On October 2, 2000, the European Convention on Human Rights will be incorporated into English law through the Human Rights Act. Britain ratified the international convention some 50 years ago, but did not codify it domestically and give English courts and English judges the power to enforce it. Litigants have had to travel to Strasbourg, France, to the European Court of Human Rights, in order to have claims under the convention vindicated.
The European convention, adopted shortly after World War II, is hardly an unequivocal declaration of rights: A few rights are absolute, notably the rights not to be tortured or enslaved, and the convention is fairly forthright in its guarantee of fair-trial and due-process rights; but expressive rights--freedom of thought, religion, speech, and assembly--are greatly qualified. Speech rights, for example, are expressly limited by whatever restrictions are "prescribed by law and are necessary in a democratic society, in the interests of national security, territorial integrity or public safety, for the prevention of disorder or crime, for the protection of health or morals, for the protection of the reputation or rights of others, for preventing the disclosure of information received in confidence, or for maintaining the authority and impartiality of the judiciary."
Virtually any restriction on speech can be justified by these provisions; censors always claim that they're acting to protect the public health or safety, not to mention morals. Still, American civil libertarians are apt to view Britain's new Human Rights Act as a welcome and perhaps even essential step toward securing rights and liberties. It's hard to imagine how our own freedoms would have been secured without the Bill of Rights and the willingness of courts to enforce it. So, on a recent visit to London, I was surprised to hear some of our English counterparts express dismay that judges would soon be empowered to second-guess the legislature and define individual rights.
The judicial determination of rights is undemocratic; judges are unelected and unaccountable, several civil rights activists and civil libertarians asserted. These arguments against judicial power are quite familiar, but in America they're usually raised by people on the right, outraged by what they consider the ravages of judicial activism: abortion rights, the abolition of official school prayer, or the Miranda warnings and other rulings protecting the rights of the accused. Of course, courts sometimes deny citizens their fundamental rights. The arbitrariness of the death penalty is partly a consequence of the judiciary's failure to provide fair trials in capital cases. Still, on balance, civil libertarians have grown used to viewing the judicial system as an ally: Courts were essential to the American rights revolution of the twentieth century.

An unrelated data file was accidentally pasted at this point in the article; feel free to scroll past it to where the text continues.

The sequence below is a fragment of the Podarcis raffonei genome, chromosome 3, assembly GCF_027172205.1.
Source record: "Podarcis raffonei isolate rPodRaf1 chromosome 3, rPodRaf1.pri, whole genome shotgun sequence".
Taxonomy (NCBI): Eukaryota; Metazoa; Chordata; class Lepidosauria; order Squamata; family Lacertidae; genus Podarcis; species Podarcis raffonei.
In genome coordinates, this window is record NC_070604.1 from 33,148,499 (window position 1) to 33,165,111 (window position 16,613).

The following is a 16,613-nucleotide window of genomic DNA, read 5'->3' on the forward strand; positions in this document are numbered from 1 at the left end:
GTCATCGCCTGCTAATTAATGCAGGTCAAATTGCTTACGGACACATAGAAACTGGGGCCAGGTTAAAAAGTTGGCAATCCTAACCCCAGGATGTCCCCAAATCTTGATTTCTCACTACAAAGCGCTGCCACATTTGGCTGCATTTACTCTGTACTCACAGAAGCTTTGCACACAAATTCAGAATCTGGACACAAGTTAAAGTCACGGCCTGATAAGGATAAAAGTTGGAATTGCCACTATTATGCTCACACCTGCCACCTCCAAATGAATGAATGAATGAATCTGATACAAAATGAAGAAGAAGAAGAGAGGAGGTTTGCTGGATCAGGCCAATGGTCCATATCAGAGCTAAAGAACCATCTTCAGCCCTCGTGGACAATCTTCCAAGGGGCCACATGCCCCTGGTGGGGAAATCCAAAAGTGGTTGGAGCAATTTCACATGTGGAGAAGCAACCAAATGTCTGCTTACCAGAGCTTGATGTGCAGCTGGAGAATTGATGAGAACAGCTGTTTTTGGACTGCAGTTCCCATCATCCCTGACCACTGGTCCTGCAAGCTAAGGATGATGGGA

Some English liberals (at least the ones I encountered) are skeptical that their judges will join in any similar revolution, partly because they are creatures of their class (I guess that's why they're called "law lords") who have backgrounds in commercial law. "Criminal lawyers who concern themselves with what most assume is the stuff of human rights are at the grubby end of the trade," a recent article in The Guardian explained. The class system may well account for some English resistance to judge-made rights; maybe a democratically determined majority tyranny seems preferable to the tyranny of the minority ruling class. Some wariness of the Human Rights Act from the left may also reflect the fact that it was a New Labor initiative. Under Tony Blair's leadership, the government has been no great friend to civil liberty. It has, for example, proposed empowering police to impose instant fines on people charged with "drunken, noisy, loutish and anti-social behavior," without bothering to try them first. It has championed a new law prohibiting people labeled "potential hooligans" from leaving the country to attend football games. It has supported the development of a computer that will supposedly identify potential muggers or burglars.